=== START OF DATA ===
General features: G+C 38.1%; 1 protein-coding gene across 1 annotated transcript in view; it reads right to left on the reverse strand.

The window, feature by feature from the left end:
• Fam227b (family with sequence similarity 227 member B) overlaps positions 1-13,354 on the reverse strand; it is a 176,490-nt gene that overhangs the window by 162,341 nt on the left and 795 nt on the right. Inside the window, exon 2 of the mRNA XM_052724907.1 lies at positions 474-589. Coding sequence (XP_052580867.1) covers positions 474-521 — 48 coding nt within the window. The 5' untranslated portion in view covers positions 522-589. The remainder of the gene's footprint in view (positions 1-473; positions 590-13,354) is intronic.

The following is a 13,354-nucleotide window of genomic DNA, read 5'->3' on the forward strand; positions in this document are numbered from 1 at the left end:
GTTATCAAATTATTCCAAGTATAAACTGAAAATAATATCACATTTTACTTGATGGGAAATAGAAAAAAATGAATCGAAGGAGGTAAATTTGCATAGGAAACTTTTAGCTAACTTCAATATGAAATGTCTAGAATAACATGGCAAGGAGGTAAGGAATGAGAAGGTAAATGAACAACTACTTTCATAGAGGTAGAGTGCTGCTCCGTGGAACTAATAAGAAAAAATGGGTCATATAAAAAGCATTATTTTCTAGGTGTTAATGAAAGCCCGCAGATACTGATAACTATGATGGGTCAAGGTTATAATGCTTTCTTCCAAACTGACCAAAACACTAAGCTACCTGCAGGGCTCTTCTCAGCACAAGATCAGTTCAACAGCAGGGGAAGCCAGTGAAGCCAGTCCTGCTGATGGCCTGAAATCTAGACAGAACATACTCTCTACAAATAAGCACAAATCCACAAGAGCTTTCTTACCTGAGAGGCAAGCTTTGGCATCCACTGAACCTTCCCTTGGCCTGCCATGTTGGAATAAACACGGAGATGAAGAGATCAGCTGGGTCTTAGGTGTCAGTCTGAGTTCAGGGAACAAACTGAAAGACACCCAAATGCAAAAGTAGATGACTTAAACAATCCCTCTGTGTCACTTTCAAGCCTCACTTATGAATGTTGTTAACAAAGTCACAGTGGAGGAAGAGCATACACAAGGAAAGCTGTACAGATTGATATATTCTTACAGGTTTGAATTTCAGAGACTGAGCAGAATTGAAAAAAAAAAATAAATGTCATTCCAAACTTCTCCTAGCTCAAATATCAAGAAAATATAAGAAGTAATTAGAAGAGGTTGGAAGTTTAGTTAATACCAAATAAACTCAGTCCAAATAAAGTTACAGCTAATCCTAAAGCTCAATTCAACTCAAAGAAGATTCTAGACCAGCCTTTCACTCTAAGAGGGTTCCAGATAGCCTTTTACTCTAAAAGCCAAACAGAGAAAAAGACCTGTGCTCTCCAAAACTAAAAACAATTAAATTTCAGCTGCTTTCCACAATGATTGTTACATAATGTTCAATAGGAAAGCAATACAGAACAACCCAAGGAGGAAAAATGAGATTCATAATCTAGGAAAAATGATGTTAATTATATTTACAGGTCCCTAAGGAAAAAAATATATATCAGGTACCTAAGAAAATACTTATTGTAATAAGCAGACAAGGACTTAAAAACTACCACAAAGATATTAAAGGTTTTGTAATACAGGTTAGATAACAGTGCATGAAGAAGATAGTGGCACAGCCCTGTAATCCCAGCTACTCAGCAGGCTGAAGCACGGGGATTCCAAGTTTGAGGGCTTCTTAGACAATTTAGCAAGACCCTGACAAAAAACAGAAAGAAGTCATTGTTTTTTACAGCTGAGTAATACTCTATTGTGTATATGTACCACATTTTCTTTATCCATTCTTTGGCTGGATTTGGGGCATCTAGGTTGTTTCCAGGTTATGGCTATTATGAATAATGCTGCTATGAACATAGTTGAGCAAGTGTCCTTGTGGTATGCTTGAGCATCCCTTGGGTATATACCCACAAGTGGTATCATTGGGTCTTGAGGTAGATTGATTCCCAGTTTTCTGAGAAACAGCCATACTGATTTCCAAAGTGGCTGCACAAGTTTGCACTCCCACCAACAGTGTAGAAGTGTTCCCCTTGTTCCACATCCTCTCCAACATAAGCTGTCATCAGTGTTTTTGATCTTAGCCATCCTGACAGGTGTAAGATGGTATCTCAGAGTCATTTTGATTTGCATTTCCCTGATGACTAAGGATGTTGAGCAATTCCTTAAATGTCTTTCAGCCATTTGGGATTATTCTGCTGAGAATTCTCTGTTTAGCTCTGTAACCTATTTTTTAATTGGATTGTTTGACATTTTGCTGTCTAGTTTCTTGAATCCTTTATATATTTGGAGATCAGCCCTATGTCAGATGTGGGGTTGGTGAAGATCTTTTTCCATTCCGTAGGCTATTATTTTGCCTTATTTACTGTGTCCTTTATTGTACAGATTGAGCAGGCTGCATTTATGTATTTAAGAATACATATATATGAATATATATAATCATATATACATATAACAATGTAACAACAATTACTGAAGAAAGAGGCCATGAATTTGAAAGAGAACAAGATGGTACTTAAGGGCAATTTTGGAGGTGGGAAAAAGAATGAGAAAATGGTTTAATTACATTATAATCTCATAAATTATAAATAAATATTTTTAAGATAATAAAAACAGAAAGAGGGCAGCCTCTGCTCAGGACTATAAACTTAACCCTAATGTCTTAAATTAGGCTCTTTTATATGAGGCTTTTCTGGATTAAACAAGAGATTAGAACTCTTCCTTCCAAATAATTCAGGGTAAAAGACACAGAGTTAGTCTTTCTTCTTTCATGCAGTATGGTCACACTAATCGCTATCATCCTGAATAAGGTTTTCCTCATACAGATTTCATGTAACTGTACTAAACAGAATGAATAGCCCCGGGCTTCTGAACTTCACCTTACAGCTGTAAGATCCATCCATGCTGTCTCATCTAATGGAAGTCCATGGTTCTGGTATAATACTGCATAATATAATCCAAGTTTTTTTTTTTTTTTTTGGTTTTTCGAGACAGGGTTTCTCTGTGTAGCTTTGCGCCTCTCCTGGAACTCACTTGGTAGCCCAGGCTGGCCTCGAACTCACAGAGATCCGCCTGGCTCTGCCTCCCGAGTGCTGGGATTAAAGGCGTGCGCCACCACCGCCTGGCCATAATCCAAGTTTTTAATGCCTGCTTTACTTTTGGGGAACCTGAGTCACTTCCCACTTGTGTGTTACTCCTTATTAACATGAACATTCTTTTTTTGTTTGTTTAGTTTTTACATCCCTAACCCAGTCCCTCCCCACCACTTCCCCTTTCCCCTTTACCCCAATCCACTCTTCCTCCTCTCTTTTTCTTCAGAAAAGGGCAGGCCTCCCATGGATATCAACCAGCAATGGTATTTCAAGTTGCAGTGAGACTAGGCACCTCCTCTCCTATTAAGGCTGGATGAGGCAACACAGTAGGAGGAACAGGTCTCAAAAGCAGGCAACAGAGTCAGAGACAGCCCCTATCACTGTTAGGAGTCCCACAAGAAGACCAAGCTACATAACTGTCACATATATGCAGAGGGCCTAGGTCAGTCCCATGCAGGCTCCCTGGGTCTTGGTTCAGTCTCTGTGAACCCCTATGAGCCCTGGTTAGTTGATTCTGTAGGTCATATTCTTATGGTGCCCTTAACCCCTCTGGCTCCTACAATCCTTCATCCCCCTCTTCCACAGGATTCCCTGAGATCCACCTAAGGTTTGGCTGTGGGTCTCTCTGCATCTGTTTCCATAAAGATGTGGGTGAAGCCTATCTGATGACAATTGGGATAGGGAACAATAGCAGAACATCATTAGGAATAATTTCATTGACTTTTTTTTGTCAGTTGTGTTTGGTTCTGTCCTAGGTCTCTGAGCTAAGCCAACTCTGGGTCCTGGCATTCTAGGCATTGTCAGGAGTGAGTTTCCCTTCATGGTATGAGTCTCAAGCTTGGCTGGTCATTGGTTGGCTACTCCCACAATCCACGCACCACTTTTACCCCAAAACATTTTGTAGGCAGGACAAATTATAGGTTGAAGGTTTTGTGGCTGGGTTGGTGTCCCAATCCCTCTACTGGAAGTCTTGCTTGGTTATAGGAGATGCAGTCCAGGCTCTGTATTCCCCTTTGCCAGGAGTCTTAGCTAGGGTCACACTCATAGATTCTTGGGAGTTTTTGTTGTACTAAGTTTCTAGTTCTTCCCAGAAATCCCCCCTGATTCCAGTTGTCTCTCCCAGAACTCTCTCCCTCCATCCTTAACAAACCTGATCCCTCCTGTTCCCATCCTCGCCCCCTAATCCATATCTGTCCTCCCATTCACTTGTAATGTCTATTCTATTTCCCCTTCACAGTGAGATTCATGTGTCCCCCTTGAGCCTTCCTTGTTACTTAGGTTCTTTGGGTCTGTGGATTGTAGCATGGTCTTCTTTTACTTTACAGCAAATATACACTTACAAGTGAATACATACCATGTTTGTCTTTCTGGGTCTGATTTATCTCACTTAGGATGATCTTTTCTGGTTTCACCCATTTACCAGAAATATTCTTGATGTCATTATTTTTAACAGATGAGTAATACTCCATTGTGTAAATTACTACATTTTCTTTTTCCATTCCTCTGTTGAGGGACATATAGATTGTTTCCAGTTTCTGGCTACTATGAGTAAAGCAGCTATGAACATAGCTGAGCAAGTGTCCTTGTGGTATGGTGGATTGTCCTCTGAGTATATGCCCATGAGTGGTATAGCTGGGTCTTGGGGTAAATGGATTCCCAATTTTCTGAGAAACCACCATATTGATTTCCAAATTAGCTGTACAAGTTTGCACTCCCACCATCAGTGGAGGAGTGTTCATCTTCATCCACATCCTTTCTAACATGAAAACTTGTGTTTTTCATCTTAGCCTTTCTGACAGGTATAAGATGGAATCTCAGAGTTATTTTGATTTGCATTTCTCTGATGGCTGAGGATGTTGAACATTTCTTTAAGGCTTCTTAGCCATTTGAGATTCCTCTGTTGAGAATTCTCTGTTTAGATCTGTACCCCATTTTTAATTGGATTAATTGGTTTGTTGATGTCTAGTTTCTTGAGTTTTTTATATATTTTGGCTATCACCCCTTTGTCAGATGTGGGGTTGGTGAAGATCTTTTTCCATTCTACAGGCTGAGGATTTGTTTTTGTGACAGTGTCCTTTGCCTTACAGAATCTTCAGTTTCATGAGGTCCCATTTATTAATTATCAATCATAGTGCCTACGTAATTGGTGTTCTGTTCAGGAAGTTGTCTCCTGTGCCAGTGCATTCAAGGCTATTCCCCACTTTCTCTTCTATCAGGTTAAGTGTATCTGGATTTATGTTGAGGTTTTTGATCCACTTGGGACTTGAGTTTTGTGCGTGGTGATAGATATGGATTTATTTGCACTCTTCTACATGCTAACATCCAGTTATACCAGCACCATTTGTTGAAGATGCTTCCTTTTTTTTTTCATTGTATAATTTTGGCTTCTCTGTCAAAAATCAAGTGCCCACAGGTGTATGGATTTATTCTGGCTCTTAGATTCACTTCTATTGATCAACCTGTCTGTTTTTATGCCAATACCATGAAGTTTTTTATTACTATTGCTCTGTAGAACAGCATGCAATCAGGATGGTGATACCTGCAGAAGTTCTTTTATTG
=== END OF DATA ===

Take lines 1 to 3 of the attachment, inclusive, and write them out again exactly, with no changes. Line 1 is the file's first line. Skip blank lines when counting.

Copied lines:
General features: G+C 38.1%; 1 protein-coding gene across 1 annotated transcript in view; it reads right to left on the reverse strand.

The window, feature by feature from the left end:
• Fam227b (family with sequence similarity 227 member B) overlaps positions 1-13,354 on the reverse strand; it is a 176,490-nt gene that overhangs the window by 162,341 nt on the left and 795 nt on the right. Inside the window, exon 2 of the mRNA XM_052724907.1 lies at positions 474-589. Coding sequence (XP_052580867.1) covers positions 474-521 — 48 coding nt within the window. The 5' untranslated portion in view covers positions 522-589. The remainder of the gene's footprint in view (positions 1-473; positions 590-13,354) is intronic.